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Jobs In Hard Times

TopicsEconomicsEmployment

I’ve been sitting here today thinking about getting more work. I currently do house painting, trying desperately to avoid working as an information broker. Although as an information broker I make more money per job, the recession has put those projects to few and far between, I’d make more money working at McBarfs in Alberta.

Trade jobs tend to last longer when you get the work, but competition is increasing to the point that I worry about having enough work this summer. I’ve done swamping, which is really bad for my back, but I might have no other choice but to do it again between painting jobs.

I dropped by www.survivalistboards.com which has a sticky forum thread on the subject to see what others have come up with, and was given a few ideas, but it made me think about income after wshtf.

I think our current greatest threat is economic disaster, even here in Canada. And it is likely to be a very slow painful decent into the abyss. During the transition between this and that, property taxes will still likely be collected, my number one concern for the farm. Hence the need for a depression proof source of income.

When I look at this from the viewpoint of needing an income to cover some basics, handle property tax, and give us a leg up during the coming great fall, I also try to keep in mind the what if it actually gets better instead of worse. I need something that is adaptable to whatever changes comes our way, that I can pick up and drop on a whim, and won’t interfere with my normal sources of income.

The first things I think of are things I have already done, here’s a partial list…

Cash Corner:

Every major city in North America has a cash corner. I’m not talking about some sort of loan business, but an actual street corner located in the city. The last time I worked from a cash corner was likely in Toronto years ago, but the premise is the same in Calgary, or New York City. In fact, really larger cities have several, NYC has at least 85! Most of the workers that wait for day labor jobs at these locations are illegal immigrants, or those cheating the system in some way. At least that is the way it used to be… Recently, the tides have started to turn towards anyone looking for work, most of them I believe were at one time the traditional workers there, left after getting their green cards or work permits, and have now returned because of job loss. Golden Rule: CASH DAILY

Requirements: Steal toe boots, work gloves, hard hat, safety goggles

Siviculture: (Tree Planting)

Tree planting is likely the hardest job I have ever done next to certain types of harvest work, but it was also the greatest paying job over all, it’s hard work and has other drawbacks. If your looking for a way to raise money to buy some cheap junk land in one shot, I recommend it, since it is likely you won’t blow your savings working this job, there is no where to spend the money you make while your working a contract. To do the job right you need some basic equipment most of the supplies you’ll need to just live at camp can be found in your bug out bag thou. Golden Rule: Never take any job that isn’t contract based piece work!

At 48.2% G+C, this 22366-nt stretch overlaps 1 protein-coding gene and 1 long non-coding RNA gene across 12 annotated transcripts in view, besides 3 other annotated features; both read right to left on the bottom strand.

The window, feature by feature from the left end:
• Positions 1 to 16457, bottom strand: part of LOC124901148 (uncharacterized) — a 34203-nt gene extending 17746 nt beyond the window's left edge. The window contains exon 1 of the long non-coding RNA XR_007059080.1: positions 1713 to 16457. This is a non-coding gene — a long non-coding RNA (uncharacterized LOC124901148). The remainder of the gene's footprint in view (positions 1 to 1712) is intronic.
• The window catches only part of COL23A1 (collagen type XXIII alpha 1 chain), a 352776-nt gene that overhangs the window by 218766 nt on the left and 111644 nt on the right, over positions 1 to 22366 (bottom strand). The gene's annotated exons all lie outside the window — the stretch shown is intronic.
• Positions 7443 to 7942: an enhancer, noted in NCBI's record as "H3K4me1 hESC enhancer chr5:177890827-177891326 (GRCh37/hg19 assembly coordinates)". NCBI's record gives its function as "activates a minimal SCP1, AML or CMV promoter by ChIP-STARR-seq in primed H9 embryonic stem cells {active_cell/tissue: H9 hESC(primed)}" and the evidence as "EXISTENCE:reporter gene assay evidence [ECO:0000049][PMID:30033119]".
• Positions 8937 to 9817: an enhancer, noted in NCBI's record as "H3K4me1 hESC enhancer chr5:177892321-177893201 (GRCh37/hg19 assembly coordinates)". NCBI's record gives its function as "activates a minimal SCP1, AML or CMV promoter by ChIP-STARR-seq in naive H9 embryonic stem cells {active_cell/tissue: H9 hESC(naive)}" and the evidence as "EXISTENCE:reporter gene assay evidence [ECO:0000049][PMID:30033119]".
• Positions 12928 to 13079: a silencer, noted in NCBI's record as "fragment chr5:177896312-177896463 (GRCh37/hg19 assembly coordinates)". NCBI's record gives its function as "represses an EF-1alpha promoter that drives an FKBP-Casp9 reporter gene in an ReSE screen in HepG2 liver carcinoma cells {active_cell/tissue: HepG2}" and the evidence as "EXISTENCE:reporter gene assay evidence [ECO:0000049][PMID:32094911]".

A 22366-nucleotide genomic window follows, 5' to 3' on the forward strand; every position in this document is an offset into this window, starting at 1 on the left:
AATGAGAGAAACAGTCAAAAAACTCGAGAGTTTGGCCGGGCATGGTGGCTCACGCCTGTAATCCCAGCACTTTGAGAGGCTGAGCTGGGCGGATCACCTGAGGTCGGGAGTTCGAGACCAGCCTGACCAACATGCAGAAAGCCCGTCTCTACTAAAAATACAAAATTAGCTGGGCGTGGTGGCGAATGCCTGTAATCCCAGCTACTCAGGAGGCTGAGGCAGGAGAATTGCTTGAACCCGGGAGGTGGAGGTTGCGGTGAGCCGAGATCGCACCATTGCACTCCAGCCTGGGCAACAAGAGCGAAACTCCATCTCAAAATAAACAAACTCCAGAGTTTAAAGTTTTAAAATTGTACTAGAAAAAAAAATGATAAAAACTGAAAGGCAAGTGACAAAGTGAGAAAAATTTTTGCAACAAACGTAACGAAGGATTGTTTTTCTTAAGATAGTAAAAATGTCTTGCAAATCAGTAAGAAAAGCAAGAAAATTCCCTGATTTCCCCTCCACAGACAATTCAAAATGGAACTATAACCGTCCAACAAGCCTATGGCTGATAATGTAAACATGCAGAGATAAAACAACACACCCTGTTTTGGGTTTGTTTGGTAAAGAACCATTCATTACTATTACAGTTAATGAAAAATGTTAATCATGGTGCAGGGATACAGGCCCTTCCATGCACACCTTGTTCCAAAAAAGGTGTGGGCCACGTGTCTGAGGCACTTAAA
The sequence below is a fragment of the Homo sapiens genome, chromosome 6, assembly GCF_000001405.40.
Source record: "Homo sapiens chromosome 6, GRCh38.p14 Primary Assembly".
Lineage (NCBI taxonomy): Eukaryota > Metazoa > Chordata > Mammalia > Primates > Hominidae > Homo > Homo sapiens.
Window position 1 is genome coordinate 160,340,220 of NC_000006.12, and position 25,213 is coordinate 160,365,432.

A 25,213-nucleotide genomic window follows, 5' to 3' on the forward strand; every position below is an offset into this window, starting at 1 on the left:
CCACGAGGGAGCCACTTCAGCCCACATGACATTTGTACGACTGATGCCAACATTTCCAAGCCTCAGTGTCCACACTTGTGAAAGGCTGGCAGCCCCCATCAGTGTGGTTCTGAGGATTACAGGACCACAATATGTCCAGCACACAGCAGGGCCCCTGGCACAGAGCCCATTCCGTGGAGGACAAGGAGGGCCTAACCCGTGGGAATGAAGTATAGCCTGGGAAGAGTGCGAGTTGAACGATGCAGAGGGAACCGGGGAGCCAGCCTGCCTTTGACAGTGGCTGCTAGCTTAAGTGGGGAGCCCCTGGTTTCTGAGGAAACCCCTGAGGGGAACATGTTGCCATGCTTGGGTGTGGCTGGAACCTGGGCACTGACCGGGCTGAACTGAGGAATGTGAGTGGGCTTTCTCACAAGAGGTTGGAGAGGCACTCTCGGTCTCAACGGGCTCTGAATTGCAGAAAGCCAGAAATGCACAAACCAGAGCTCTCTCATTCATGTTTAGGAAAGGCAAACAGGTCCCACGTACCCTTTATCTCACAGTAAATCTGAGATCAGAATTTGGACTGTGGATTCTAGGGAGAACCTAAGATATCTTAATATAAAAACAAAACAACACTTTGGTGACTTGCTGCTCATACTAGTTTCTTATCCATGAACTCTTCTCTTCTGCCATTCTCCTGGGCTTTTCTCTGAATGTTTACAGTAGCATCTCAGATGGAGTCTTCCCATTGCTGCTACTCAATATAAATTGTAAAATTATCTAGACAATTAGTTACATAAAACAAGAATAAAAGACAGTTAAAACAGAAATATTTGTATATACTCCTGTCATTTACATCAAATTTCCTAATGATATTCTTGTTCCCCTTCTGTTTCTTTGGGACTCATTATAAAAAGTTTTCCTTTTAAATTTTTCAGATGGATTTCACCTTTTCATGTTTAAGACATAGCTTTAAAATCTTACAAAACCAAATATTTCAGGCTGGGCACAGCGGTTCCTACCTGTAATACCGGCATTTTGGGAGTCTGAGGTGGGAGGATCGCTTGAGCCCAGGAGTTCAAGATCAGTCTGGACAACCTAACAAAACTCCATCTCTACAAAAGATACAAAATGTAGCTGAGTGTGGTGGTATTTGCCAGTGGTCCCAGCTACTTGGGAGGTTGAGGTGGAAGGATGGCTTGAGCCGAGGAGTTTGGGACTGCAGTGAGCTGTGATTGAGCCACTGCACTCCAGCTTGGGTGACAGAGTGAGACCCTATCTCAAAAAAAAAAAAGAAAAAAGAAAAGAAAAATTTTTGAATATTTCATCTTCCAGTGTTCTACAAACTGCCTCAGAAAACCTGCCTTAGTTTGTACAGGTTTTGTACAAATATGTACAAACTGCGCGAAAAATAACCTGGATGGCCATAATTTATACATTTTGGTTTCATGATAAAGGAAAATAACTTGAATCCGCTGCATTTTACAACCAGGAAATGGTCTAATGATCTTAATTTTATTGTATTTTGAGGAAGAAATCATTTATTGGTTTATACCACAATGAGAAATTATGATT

Requirements: Be able to work legally in the area, camping supplies, good hiking boots, Planting Gear, bug repellent, rain gear, bug repellent, rain gear, bug repellent…

Agriculture: (Harvest Work)

(Best place online for Agriculture Job Seekers)

I’ve done likely every kind of seasonal work you can think of. Harvest work was at times the easiest, and at times even harder then tree planting. If you have the choice, avoid harvesting tobacco, hops, cotton, and barley … you won’t like it. If you have a cherry pickers’ latter or hoist, and an apple hook with a nylon tube, fruit trees are easy money, some job sites provide these BTW. Golden Rule: Never take any job that isn’t contract based piece work!

Requirements: Be able to work legally in the area, basic camping supplies, footwear depends on type of harvest… (waders for cranberries, sandals for fruit trees, work boots for roots, snowshoes for maple syrup, etc)

Busking/Street Artist:

If you can draw really good, or great at playing a musical instrument such as a guitar, consider busking for quick cash. In the late 80’s I did chalk drawings on the sidewalks of Toronto, Friday late nights were the best times, and it was not uncommon for me to bring in over $400. Golden Rule: More tourists equals more money

Requirements: you have to be really good, some cities require a space permit and some require a busker permit – while others require both. (Note: if you manage to get permission from a private property owner and the side walk or area you perform in is on their legal property you don’t need a space permit in most cases)

Scrap Metals:

When we were caravaning, the month of January was the hardest to bring in a source of income for the longest time. We usually tried to end up at a campground somewhere in British Columbia because of the mild winters. There was a campground that was frequented by a circus family we knew so one year we stayed there, and for several years afterwards. The main reason we went there was because of scrap metal in the land fill site nearby. Every weekend I would spend cleaning scrap metal and hauling it to the dealers. In the late 90’s it was an income that on average made us over $500 a week, with Mondays to Thursdays off. Golden Rule: The closer the landfill is to a city the more scrap metal, make noise to tell the bears your there

Requirements: steal PLATED soles in your work boots, fisherman’s work gloves, a good knife, pilers, dog repellent for the coyotes, hand held fog horn/siren for the bears

That’s all I can think of for today.

- Wolfe


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